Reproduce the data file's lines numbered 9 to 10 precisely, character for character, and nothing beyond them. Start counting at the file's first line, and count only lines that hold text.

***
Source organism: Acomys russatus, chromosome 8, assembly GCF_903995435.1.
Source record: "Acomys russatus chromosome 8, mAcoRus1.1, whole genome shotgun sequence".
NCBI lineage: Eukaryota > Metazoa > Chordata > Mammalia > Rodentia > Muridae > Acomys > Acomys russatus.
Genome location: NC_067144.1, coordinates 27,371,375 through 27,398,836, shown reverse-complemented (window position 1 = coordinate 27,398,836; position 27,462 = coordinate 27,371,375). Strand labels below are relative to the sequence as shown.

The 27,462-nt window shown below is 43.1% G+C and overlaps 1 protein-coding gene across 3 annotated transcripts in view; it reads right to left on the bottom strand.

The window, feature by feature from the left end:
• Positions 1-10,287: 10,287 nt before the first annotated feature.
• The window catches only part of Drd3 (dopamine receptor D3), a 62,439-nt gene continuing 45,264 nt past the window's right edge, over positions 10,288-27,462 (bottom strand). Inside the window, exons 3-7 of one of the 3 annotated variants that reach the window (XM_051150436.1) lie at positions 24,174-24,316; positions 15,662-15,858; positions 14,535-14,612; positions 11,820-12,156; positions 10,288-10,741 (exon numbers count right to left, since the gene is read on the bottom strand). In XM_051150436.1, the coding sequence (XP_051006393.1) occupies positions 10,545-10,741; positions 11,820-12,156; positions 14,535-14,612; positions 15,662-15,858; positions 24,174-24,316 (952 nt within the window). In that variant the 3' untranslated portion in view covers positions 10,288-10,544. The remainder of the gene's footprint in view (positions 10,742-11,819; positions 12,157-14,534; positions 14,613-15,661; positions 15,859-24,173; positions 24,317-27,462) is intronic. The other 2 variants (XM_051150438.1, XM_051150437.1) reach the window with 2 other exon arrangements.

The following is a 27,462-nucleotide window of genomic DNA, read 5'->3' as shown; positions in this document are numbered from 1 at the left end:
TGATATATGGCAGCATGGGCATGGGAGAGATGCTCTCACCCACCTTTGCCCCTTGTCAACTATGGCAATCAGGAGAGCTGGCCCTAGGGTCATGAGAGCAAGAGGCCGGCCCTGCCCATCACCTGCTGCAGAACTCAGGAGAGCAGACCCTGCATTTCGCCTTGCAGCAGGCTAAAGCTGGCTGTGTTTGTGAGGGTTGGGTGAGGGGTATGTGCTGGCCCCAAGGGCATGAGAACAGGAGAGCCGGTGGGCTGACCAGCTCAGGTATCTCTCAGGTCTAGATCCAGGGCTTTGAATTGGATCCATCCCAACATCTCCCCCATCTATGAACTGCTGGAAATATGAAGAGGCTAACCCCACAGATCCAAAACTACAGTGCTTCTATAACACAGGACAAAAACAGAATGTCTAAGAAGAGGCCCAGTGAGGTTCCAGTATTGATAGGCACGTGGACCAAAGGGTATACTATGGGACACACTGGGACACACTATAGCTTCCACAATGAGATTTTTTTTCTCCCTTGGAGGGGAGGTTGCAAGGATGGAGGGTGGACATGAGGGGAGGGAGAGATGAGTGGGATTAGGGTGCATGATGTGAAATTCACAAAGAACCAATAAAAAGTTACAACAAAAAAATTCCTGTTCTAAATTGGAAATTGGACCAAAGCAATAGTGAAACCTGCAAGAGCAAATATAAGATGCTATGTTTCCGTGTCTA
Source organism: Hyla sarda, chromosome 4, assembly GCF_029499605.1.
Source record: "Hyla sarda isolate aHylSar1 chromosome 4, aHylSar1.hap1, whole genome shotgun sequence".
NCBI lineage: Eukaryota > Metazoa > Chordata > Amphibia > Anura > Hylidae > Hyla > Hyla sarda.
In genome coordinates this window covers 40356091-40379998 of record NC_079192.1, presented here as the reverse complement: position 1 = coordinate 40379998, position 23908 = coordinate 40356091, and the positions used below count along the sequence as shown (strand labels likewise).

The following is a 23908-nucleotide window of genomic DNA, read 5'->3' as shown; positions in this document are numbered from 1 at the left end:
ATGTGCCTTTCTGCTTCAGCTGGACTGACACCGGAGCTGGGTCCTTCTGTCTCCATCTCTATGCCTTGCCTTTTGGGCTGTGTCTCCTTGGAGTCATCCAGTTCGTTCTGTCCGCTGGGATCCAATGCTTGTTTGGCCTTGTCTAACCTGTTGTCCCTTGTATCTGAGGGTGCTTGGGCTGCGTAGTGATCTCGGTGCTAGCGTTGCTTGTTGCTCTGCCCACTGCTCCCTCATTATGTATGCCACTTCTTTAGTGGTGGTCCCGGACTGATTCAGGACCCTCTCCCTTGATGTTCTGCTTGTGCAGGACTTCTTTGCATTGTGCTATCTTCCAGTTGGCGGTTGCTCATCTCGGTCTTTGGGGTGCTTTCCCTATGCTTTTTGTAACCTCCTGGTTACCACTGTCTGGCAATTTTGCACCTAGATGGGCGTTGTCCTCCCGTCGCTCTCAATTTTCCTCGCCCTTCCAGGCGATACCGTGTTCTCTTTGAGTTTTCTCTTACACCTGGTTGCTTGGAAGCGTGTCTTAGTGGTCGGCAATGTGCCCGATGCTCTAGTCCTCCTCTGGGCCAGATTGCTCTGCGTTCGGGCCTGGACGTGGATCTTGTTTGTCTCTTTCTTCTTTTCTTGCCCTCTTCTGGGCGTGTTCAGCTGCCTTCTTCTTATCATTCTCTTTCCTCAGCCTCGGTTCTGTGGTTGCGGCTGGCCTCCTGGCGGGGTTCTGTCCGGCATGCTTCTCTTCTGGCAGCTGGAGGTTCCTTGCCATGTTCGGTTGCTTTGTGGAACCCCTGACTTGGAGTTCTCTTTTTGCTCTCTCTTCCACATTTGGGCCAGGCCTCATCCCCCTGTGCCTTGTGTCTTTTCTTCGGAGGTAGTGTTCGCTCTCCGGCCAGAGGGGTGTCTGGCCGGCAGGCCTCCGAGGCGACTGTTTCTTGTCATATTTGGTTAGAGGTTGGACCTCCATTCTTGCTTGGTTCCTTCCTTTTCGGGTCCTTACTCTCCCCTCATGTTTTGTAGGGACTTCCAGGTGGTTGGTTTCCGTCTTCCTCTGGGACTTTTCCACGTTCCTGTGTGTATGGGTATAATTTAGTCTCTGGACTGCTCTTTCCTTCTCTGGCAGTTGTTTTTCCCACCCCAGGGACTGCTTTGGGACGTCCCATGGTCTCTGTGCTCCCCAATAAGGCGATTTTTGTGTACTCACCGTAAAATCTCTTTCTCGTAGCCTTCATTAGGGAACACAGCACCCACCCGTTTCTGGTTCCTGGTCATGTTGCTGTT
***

The following is a 27,462-nucleotide window of genomic DNA, read 5'->3' as shown; positions in this document are numbered from 1 at the left end:
TGATATATGGCAGCATGGGCATGGGAGAGATGCTCTCACCCACCTTTGCCCCTTGTCAACTATGGCAATCAGGAGAGCTGGCCCTAGGGTCATGAGAGCAAGAGGCCGGCCCTGCCCATCACCTGCTGCAGAACTCAGGAGAGCAGACCCTGCATTTCGCCTTGCAGCAGGCTAAAGCTGGCTGTGTTTGTGAGGGTTGGGTGAGGGGTATGTGCTGGCCCCAAGGGCATGAGAACAGGAGAGCCGGTGGGCTGACCAGCTCAGGTATCTCTCAGGTCTAGATCCAGGGCTTTGAATTGGATCCATCCCAACATCTCCCCCATCTATGAACTGCTGGAAATATGAAGAGGCTAACCCCACAGATCCAAAACTACAGTGCTTCTATAACACAGGACAAAAACAGAATGTCTAAGAAGAGGCCCAGTGAGGTTCCAGTATTGATAGGCACGTGGACCAAAGGGTATACTATGGGACACACTGGGACACACTATAGCTTCCACAATGAGATTTTTTTTCTCCCTTGGAGGGGAGGTTGCAAGGATGGAGGGTGGACATGAGGGGAGGGAGAGATGAGTGGGATTAGGGTGCATGATGTGAAATTCACAAAGAACCAATAAAAAGTTACAACAAAAAAATTCCTGTTCTAAATTGGAAATTGGACCAAAGCAATAGTGAAACCTGCAAGAGCAAATATAAGATGCTATGTTTCCGTGTCTA